Muscari: The Special Sauce for Your Spring Garden
If you love flowers, Holland’s Keukenhof gardens should definitely be on your bucket list. When you’re there, you will see a LOT of muscari. That’s because these grape-scented flowers, commonly known as grape hyacinths, are the perfect companion for every spring-blooming bulb. Here are 6 reasons you should be planting them this fall:
A Color That Refreshes the Eye
It’s easy to use blue in the garden. It goes well with everything, making hot colors more intense and pastels colors softer. Blue is also the world’s rarest flower color and muscari provide some of nature’s truest blues. Any way you look at it, adding a splash of blue to your garden is always a good thing.
Ideal Midseason Bloom Time
Muscari flower in mid-spring, right at the peak of spring bulb season. At this point, most of the other good blues, such as scilla siberica and chionodoxa, have already come and gone. Muscari keep your spring garden going strong.
Not Too Tall, Not Too Short
Most types of muscari stand about 5” tall. Other spring bulbs, such as tulips, daffodils and allium, average between one and three feet taller. Combining flowers of different heights gives you twice the color in the same amount of space. Shown above is a beautiful pairing of daffodil Golden Echo and Valerie Finnis.
Easy to Plant and Easy to Grow
Muscari are unfussy, long-lived perennials. They will grow in sun or part shade, and multiply over time. The bulbs are small and only need to be planted a few inches deep, so it takes very little effort to add them to existing gardens. They will also grow as well in containers as they do in the garden.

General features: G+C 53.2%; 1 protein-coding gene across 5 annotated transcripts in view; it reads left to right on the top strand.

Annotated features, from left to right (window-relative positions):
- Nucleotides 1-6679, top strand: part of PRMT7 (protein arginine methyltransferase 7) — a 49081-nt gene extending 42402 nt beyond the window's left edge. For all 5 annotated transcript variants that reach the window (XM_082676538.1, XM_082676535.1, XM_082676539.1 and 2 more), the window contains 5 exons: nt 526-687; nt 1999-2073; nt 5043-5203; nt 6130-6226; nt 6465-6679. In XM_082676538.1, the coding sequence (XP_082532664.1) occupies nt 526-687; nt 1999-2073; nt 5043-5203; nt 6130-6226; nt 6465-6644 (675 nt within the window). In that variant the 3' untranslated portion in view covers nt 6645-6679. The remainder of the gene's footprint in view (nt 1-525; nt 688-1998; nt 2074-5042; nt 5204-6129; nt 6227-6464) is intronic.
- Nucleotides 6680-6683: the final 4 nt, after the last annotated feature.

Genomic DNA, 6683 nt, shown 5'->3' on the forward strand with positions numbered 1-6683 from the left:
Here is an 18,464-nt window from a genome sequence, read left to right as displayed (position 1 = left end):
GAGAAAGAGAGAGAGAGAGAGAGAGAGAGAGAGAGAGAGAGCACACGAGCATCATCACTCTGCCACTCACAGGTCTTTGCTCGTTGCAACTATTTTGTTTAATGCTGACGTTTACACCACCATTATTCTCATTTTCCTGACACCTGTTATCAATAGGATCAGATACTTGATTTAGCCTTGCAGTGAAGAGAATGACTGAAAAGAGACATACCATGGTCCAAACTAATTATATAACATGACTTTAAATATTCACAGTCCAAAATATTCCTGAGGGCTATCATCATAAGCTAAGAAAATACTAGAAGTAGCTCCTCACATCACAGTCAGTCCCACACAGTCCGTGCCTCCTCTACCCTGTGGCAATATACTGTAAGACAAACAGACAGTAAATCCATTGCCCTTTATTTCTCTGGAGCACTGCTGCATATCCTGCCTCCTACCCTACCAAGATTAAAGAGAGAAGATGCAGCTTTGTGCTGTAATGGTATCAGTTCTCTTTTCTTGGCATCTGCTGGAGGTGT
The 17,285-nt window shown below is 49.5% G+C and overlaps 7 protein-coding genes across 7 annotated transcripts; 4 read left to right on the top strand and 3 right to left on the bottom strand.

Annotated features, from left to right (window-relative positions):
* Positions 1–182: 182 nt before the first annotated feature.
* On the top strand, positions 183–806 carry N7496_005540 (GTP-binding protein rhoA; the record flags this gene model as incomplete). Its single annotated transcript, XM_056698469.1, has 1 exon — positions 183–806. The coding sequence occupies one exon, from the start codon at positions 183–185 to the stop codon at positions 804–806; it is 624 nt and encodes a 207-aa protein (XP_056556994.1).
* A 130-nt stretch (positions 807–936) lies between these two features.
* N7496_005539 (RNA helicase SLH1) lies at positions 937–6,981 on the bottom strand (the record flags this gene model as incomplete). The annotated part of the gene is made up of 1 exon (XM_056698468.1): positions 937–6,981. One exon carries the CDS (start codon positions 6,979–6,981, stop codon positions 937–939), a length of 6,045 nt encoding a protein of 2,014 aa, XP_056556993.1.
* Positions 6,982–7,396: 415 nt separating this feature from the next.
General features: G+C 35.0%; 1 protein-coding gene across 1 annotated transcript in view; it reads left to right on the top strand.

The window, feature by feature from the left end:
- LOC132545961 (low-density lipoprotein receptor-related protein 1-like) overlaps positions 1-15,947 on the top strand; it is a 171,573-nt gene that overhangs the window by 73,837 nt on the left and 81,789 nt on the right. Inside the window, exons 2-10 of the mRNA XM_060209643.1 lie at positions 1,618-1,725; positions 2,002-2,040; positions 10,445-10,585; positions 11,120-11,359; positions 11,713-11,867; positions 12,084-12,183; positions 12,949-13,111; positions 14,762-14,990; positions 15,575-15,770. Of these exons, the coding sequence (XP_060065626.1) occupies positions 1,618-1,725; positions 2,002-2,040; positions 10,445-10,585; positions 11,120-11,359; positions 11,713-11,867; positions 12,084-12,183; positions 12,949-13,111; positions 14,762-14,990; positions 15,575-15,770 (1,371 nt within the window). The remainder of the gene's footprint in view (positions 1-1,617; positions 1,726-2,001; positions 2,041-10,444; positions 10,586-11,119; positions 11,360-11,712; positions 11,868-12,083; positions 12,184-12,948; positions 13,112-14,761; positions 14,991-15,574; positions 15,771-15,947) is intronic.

Lots of Bulbs for Little Money
Muscari bulbs are inexpensive, so it doesn’t cost much to plant a lot of them. This year we also began offering them in bulk quantities at a big discount. 250 bulbs are just $33.
A Distinctive Fragrance
To my nose, muscari smell like grape juice. One of the best ways to appreciate their fragrance is to put them in a vase. Add some lily of the valley, primroses and violets for a nostalgic nosegay. That’s muscari latifolium in the photo above.
So what do you think? Can you imagine adorning your spring garden with some of these beautiful blue flowers? If so, here are two easy ways to plant the bulbs:
Suitable for Both Underplanting and Interplanting
Nature plants in layers, and the same approach works well in gardens. Spring-blooming bulbs such as tulips and daffodils create a colorful understory beneath trees and shrubs. Muscari let you add yet another layer of color beneath those taller bulbs. Depending on the variety, heights range from 4″ to 8″, so it’s usually best to position them near the front of your borders.
In our trial garden, we’ve also been experimenting with inter-planting muscari bulbs — right on top of tulips or daffodils. It’s been hard to come up with combinations that look anything other than great. The photo above shows a planting that combines tulip Foxtrot with muscari armeniacum.
The larger bulbs need to be planted deeper, so put them in the ground first, cover with some soil, scatter the smaller bulbs on top and finish refilling the hole. If you want to purchase one of our garden-tested combinations, check out the “Perfect Pairs” collections.
Not all muscari bloom at the same time. Including a number of different varieties will extend the show and let you create some really exciting combinations. Ready to order your bulbs? Check out the choices HERE!